I’m sorry I haven’t updated in a few days. It’s gotten to the point that one of you thought he could light a fire under me with a comment telling me to post something. But, you know, what did you expect when you decided to make a grad student’s life a part of your normal internet itinerary? (Netinerary?) I’ve just been wrestling with my papers, my students’ papers, and various other forms of stress that are either uninteresting or taboo. And I went to spring training. But I’ll talk about that later, because I need something to keep you reading while I talk about my classes.
LET’S TALK ABOUT MY CLASSES! I’m so goddamn exhausted. A couple weeks ago I reached the point where my classes were becoming a distraction from what’s really important, namely my seminar papers for those classes. Not that I’m in great shape with those. Last week, I gave my Medieval Romances prof a poorly-thought out, poorly-presented prospectus for my paper. She gave it back saying that it was poorly-thought-out and poorly-presented. Today, in class, I gave a quite impressive presentation on my paper; after class, she complimented on being a “fast learner.” And I am: I learned fast that I’d better get my ass in gear about this paper in time for my presentation. Have I written anything? Well…maybe I’m a fast writer, too, huh?
The other source of anxiety is my teaching. Not just the work involved–I’ll have twenty-one papers to grade come Friday, plus my first-ever Final Grades to dispatch–but also the fact that they just today filled out their evaluations of me, covering everything from my comments on their papers to, I imagine, my personal hygiene and choice of shirts. I’m very nervous about how they like me, I don’t feel like I have a good read on how I did this quarter. If you’re wondering how this could be, imagine that you’re expecting a grade in a class, and that all of the papers you wrote for that class had been handed back to you with no written comments and a blank stare. Would you feel that you knew what grade you were going to get?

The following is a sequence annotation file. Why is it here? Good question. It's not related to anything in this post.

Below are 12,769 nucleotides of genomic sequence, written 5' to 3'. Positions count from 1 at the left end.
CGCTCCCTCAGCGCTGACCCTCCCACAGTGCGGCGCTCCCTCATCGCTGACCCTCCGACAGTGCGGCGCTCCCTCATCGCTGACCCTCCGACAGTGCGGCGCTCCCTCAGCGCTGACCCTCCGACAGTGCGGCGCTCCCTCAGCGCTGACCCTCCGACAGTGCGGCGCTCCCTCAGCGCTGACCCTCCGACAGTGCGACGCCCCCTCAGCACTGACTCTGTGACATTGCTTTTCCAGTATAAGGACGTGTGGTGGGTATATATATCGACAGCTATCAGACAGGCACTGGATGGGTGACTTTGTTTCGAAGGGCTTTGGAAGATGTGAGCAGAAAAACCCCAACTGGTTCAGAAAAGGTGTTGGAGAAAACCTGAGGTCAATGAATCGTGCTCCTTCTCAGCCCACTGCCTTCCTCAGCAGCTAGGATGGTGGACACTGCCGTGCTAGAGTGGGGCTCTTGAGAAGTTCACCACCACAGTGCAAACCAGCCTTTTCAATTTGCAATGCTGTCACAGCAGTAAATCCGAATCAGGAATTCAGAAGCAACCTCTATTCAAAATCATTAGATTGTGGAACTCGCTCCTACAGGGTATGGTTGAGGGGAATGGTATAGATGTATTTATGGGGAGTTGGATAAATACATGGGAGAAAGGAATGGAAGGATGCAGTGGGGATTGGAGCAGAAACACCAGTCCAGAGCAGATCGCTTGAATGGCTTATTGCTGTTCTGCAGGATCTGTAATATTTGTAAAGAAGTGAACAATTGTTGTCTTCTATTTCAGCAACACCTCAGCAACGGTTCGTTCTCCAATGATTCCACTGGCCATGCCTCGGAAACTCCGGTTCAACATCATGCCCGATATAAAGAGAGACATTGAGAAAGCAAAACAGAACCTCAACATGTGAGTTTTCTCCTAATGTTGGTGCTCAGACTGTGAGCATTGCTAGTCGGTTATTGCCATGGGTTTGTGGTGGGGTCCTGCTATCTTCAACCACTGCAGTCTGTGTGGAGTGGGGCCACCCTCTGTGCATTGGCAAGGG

However, with spring comes rebirth, and a new set of classes. I’ll be taking a class on Henry James–master of the hundred-clause sentence–and one on postcolonialism in the Americas. I’ll also have a lot more free time, since I won’t be working on a paper for a conference in the midst of all this. Man, am I looking forward to the first weeks of the quarter, when my friends and I can get together and watch TV or play video games without joking about how guilty we feel, or talking about how this was “just what we needed.”
But yeah, I went to spring training a couple weeks ago. (That’s baseball’s spring training for the uninitiated. It’s in Arizona.) I went with Sean Bartmasser, Berkeley High ’99 and recent graduate of UC San Diego, and a few of his friends. The trip was a bad idea, work-wise, and I knew it, and I’ve been paying for it ever since. But I sure as hell don’t regret it. It helped me satisfy the baseball jones I’d been having. More than just the baseball, though, it was the college road trip I never took. (Well, I took a couple to Washington DC, but they were for anti-war protests, and I got there in vans with fifteen people in them so it wasn’t really the same.) We went to bars, we chatted with the locals (including a foreign-born taxi driver who told us dirty jokes), we stopped to get Date Shakes on the way home. It was just the thing.
But yeah, the baseball was great. What’s funny about spring training is that it’s for the hardcore fans–who else would go to Arizona to sit outside?–and yet it’s also so much more familiar than most baseball games. The stadiums only hold 10,000 people or less, so no matter where you are you’re right next to the players. For example, at the Giants-Cubs game, our seats were located on a grassy embankment just behind the outfield wall. You can also get autographs if you’re willing to wait and wait for them. I only got one, but it was a good one: former A’s star pitcher Dave Stewart, now busily helping Eric Chavez extend his contract with the team. That ball’s sitting on my desk right now, actually.
Mostly, I was just thrilled to be there while these guys got ready to do what they do. We got to the A’s-Angels game (which the A’s won 26 to 3) at 10:30, in time to watch a B game between the A’s and Giants’ minor league squads. These were guys hungry to make the big-league teams–the most famous player there was probably Ryan Jensen–and the crowd wasn’t watching too closely. We sat down forty feet away from the players, right behind the visitors dugout. The A’s batter went to 0-2, and we were close enough to hear the third-base coach clap his hands and encourage him: “Only takes one to get a knock, baby. Come on.”
And if a missionary had been there at that moment, I probably would have converted to whatever religion he was pitching.